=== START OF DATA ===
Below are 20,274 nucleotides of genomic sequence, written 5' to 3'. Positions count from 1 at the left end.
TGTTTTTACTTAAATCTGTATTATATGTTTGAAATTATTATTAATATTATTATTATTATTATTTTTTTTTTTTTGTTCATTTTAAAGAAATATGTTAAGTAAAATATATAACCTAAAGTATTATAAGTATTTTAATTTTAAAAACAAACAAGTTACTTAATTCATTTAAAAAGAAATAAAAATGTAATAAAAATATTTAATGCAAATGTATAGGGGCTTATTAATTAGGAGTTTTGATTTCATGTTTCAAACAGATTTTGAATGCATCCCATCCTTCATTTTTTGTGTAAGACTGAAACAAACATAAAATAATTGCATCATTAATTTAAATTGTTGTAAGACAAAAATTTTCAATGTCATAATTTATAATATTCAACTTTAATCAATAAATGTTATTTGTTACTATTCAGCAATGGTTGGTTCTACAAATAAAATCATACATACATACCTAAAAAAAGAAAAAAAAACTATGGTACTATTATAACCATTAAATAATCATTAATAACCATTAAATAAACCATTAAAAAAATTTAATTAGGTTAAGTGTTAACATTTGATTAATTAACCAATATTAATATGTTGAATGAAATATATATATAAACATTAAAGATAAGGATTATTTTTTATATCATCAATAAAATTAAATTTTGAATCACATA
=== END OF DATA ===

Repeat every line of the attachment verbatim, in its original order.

Below are 20,274 nucleotides of genomic sequence, written 5' to 3'. Positions count from 1 at the left end.
TGTTTTTACTTAAATCTGTATTATATGTTTGAAATTATTATTAATATTATTATTATTATTATTTTTTTTTTTTTGTTCATTTTAAAGAAATATGTTAAGTAAAATATATAACCTAAAGTATTATAAGTATTTTAATTTTAAAAACAAACAAGTTACTTAATTCATTTAAAAAGAAATAAAAATGTAATAAAAATATTTAATGCAAATGTATAGGGGCTTATTAATTAGGAGTTTTGATTTCATGTTTCAAACAGATTTTGAATGCATCCCATCCTTCATTTTTTGTGTAAGACTGAAACAAACATAAAATAATTGCATCATTAATTTAAATTGTTGTAAGACAAAAATTTTCAATGTCATAATTTATAATATTCAACTTTAATCAATAAATGTTATTTGTTACTATTCAGCAATGGTTGGTTCTACAAATAAAATCATACATACATACCTAAAAAAAGAAAAAAAAACTATGGTACTATTATAACCATTAAATAATCATTAATAACCATTAAATAAACCATTAAAAAAATTTAATTAGGTTAAGTGTTAACATTTGATTAATTAACCAATATTAATATGTTGAATGAAATATATATATAAACATTAAAGATAAGGATTATTTTTTATATCATCAATAAAATTAAATTTTGAATCACATA